Denver, CO,
08:05 AM

14 DU Alumni Volunteering Worldwide with the Peace Corps

The University of Denver is being recognized as one of the top volunteer-producing universities by the Peace Corps. Since its inception in 1961, the volunteer program run by the United States government has had nearly 220,000 volunteers serve in more than 140 countries.

DU currently ranks No. 5 among graduate schools on the agency’s 2018 Top Volunteer-Producing Colleges and Universities list. Currently, there are 14 Pioneers volunteering worldwide. DU has ranked among the top five graduate schools for five of the past six years, and 691 alumni have traveled abroad to serve as volunteers for the Peace Corps.

Lynnette Schweimler, an alumna from the Josef Korbel School of International Studies, is currently serving as a health advisor in Madagascar. Her community work has focused on nutrition projects benefitting pregnant women and mothers with children under the age of five. Schweimler says her background in international human rights played an important role in choosing to serve in the Peace Corps.

“My service has allowed me to engage in international development issues and projects in an environment that is as grassroots as it gets, while simultaneously building a network of current and returned Peace Corps volunteers and non-governmental organizations,” Schweimler says. “I have a lot of returned volunteer friends that I made in the Peace Corps who were definitely an influential factor as well.”

DU is one of three Colorado schools on this year’s top colleges list and the state has ranked among the top volunteer-producing states per capita for the past five years. Alumni from more than 3,000 colleges and universities nationwide have served in the Peace Corps.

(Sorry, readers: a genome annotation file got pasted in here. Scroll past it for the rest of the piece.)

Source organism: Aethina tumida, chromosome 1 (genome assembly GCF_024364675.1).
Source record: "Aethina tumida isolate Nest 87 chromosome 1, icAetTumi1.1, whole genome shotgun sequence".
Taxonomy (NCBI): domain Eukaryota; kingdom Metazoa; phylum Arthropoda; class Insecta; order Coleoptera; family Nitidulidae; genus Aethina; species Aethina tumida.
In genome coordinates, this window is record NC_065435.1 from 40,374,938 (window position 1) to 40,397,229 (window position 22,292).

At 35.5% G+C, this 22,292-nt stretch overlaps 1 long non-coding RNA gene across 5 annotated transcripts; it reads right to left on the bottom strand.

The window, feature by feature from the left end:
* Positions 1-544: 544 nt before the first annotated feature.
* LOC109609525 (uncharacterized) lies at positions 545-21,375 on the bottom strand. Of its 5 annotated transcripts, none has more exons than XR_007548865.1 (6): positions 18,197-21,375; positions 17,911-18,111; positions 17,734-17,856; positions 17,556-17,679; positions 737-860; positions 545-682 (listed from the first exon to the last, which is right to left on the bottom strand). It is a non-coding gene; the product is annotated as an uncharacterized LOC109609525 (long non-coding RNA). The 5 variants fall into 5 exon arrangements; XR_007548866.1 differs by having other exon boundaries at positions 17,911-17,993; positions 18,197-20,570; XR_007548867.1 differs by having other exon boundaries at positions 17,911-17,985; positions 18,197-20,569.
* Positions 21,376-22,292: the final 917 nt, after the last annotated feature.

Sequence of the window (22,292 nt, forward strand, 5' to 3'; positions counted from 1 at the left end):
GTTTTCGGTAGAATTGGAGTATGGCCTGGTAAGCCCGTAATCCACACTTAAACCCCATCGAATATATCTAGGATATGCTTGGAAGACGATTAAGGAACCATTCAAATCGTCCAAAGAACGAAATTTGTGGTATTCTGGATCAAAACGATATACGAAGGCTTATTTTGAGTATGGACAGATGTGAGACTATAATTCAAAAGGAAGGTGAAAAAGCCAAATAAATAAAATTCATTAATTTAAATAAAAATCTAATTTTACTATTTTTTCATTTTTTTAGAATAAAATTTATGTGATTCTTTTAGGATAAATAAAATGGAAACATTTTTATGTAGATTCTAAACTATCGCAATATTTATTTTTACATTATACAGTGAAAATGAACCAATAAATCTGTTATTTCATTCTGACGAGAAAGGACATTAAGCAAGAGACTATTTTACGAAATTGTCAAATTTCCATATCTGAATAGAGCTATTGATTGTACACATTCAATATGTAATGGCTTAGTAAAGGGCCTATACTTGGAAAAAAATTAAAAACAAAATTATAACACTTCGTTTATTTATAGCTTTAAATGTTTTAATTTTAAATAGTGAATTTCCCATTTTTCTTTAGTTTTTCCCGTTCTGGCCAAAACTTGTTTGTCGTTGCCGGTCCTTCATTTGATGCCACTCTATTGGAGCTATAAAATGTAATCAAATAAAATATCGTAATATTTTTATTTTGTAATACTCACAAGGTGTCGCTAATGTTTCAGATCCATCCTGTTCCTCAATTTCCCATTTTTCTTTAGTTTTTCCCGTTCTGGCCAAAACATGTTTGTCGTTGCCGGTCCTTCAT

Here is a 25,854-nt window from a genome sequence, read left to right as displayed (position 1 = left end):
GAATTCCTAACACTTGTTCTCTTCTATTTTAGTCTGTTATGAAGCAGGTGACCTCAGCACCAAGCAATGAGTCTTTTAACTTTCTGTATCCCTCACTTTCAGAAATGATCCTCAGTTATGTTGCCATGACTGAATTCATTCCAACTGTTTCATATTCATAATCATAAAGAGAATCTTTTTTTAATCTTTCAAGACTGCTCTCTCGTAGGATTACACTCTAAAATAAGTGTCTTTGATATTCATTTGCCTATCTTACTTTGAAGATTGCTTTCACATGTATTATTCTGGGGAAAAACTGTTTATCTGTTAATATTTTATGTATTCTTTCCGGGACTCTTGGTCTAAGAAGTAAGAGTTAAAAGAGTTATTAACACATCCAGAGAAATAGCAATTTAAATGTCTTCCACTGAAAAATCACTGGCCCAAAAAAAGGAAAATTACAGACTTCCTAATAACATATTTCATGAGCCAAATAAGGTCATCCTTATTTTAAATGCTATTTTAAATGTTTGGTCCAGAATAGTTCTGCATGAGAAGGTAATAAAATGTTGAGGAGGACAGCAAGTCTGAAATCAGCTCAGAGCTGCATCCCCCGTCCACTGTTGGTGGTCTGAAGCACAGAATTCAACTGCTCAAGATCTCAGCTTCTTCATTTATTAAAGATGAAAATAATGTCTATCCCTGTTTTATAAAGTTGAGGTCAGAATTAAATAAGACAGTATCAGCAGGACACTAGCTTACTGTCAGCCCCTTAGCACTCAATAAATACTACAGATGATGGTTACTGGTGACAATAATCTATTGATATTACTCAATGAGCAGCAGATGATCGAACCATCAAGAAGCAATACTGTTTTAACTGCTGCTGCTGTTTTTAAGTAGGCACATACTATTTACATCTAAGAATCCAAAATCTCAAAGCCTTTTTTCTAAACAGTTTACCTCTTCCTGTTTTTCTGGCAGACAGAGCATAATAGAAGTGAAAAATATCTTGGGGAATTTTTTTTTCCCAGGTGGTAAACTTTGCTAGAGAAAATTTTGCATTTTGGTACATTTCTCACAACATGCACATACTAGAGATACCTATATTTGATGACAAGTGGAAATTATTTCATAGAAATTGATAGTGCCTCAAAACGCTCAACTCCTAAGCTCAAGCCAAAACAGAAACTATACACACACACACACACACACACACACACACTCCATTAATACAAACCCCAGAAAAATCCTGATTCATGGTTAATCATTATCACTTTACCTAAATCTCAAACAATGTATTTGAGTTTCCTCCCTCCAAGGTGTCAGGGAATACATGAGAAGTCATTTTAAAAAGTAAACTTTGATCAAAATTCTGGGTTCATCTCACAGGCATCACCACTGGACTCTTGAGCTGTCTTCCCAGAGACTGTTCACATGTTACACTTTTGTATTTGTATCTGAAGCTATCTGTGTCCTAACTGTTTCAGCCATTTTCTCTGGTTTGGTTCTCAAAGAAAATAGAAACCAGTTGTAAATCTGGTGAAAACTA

“Peace Corps service is a profound expression of the idealism and civic engagement that colleges and universities across the country inspire in their alumni,” says Acting Peace Corps Director Sheila Crowley. “As Peace Corps volunteers, recent college and university graduates foster capacity and self-reliance at the grassroots level, making an impact in communities around the world. When they return to the United States, they have new, highly sought-after skills and an enterprising spirit that further leverages their education and strengthens their communities back home.”

The Peace Corps ranks its top volunteer-producing colleges and universities annually according to the size of the student body. To view the complete 2018 rankings, please click here.

On Thursday, Feb. 27, the Korbel School is hosting a panel discussion with volunteers who have returned from the Peace Corps. For more information and to register to attend, please click here.